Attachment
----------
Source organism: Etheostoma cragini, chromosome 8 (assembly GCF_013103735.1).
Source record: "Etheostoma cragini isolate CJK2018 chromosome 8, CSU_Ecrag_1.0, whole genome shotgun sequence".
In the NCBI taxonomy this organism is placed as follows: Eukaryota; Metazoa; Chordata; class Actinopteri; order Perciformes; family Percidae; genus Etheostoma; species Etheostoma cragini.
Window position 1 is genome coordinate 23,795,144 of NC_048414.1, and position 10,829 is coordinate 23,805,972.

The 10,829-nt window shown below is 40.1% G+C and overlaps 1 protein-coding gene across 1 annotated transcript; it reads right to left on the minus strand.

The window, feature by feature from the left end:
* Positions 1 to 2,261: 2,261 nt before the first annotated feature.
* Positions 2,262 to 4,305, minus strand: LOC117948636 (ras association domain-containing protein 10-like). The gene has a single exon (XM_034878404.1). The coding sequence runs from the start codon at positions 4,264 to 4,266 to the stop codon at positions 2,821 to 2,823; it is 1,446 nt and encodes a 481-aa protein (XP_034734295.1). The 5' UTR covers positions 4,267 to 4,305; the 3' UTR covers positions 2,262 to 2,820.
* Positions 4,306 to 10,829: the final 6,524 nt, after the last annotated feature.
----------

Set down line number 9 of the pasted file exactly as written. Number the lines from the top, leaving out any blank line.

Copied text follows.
* Positions 4,306 to 10,829: the final 6,524 nt, after the last annotated feature.